Officials warn face mask exemption cards being sold online are a scam

"We are alerting consumers to please don't give into this," said Alma Galvan.

At first glance, it looks real. A supposed face mask exemption has a Department of Justice seal, a warning from the ADA and the promise of a fine for denying access to the non-mask wearer. The problem is, it's fake.

"We are alerting consumers to please don't give into this," said Alma Galvan. "Don't buy them online, you're exposing yourself to be a victim of identity theft."
Galvan, with the Better Business Bureau, says the cards have been advertised online for about $50 and by buying the laminated document, she says you may be losing much more than cash. 
"Keep in mind that when you're ordering this, what the scam artists are after, is your personal information, along with banking information," Galvan said.
On closer inspection, the card has misspellings such as an extra 's' in 'poses' - it also uses the wrong names for the Americans with Disabilities Act.

And even though some may think the "Freedom to Breathe Agency" sounds like a legitimate organization - the DOJ says no way.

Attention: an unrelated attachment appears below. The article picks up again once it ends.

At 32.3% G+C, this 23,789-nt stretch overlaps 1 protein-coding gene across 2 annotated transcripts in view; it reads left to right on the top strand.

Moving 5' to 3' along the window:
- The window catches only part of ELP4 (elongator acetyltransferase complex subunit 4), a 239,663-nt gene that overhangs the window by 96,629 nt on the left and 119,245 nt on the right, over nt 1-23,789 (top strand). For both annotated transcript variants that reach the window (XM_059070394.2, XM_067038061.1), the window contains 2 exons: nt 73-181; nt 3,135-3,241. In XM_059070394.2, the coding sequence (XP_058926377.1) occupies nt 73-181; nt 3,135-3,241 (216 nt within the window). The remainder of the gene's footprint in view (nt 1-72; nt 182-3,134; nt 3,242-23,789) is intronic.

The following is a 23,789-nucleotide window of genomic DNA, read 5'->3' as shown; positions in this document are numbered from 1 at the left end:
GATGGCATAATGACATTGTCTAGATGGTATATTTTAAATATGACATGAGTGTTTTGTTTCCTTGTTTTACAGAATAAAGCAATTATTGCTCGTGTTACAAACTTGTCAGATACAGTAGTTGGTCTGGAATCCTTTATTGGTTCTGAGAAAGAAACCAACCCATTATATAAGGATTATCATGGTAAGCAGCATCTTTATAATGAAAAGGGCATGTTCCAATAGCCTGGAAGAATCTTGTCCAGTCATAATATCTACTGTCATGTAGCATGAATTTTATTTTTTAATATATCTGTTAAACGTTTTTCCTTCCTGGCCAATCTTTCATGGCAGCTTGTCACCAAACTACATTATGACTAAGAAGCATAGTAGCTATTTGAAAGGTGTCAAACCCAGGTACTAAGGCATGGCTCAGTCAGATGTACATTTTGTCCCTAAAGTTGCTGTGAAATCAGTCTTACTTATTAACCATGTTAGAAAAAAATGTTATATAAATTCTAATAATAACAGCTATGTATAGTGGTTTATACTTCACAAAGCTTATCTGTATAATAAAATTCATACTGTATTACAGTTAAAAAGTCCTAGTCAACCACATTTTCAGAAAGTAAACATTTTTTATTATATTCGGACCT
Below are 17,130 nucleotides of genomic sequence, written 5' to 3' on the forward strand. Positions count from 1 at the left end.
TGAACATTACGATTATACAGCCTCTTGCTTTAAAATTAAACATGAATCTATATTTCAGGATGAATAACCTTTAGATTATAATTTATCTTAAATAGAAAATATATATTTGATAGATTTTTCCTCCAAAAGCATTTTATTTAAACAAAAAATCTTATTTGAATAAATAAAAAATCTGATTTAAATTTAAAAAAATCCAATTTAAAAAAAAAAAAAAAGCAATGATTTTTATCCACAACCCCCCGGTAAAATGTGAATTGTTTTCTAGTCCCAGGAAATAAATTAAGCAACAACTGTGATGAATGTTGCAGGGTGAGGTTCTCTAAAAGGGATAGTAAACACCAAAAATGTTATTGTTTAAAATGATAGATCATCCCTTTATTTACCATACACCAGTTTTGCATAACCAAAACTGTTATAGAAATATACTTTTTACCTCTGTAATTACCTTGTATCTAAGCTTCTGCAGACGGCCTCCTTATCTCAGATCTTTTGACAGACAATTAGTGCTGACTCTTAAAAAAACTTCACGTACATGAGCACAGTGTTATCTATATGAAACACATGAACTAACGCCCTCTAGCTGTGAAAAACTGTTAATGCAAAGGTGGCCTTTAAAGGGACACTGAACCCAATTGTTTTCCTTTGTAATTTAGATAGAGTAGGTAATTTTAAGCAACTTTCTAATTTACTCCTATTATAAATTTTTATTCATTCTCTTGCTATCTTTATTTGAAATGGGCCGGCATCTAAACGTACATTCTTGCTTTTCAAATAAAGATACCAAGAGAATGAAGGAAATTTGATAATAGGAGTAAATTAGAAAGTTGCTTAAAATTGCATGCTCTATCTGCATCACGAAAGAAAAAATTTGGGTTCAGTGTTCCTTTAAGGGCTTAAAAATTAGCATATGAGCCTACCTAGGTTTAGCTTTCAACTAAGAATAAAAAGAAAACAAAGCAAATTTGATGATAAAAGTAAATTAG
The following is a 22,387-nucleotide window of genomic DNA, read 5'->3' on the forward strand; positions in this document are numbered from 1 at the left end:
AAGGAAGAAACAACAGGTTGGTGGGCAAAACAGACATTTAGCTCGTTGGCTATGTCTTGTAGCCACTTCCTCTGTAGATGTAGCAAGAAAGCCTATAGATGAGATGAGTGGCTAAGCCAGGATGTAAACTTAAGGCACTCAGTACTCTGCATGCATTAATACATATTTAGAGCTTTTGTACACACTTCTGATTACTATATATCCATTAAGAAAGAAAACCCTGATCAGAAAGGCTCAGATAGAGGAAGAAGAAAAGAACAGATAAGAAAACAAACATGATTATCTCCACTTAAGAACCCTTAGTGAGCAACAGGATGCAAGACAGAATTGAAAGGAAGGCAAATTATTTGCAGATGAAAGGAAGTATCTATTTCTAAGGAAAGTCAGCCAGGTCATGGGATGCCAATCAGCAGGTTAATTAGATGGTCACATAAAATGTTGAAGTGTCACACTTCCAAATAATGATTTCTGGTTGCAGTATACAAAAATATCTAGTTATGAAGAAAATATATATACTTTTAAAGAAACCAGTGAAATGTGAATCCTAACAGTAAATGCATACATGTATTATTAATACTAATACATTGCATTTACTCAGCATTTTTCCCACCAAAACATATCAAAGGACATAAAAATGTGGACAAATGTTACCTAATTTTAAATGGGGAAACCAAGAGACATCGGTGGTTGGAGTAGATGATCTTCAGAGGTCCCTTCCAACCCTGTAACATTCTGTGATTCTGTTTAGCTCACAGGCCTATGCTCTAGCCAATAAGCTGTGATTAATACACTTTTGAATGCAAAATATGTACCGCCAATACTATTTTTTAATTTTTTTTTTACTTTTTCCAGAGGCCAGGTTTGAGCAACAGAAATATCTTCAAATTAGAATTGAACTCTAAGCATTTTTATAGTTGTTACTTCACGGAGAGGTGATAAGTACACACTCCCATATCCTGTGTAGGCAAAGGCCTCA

"Department of Justice is not behind this," Galvan said.
And while there are people who have legitimate medical exemptions to not wear masks, Dr. Pritti Goleccha says: "If there is a newborn baby, babies which are less than 2 years of age, should not be wearing masks." 

Goleccha, from Golden Valley Health Clinic said for the majority of us, face coverings are our first line of defense against COVID-19, coupled with social distancing and consistent hand washing.
"It doesn't block your oxygen supply, it doesn't block your carbon dioxide exchange, it just blocks those droplets coming out of your mouth," Goleccha said.
The Better Business Bureau says if you encounter posts advertising the fake mask card take a screen shot, and then send it in to the Better Business Bureau, as well as the federal trade commission so they can investigate.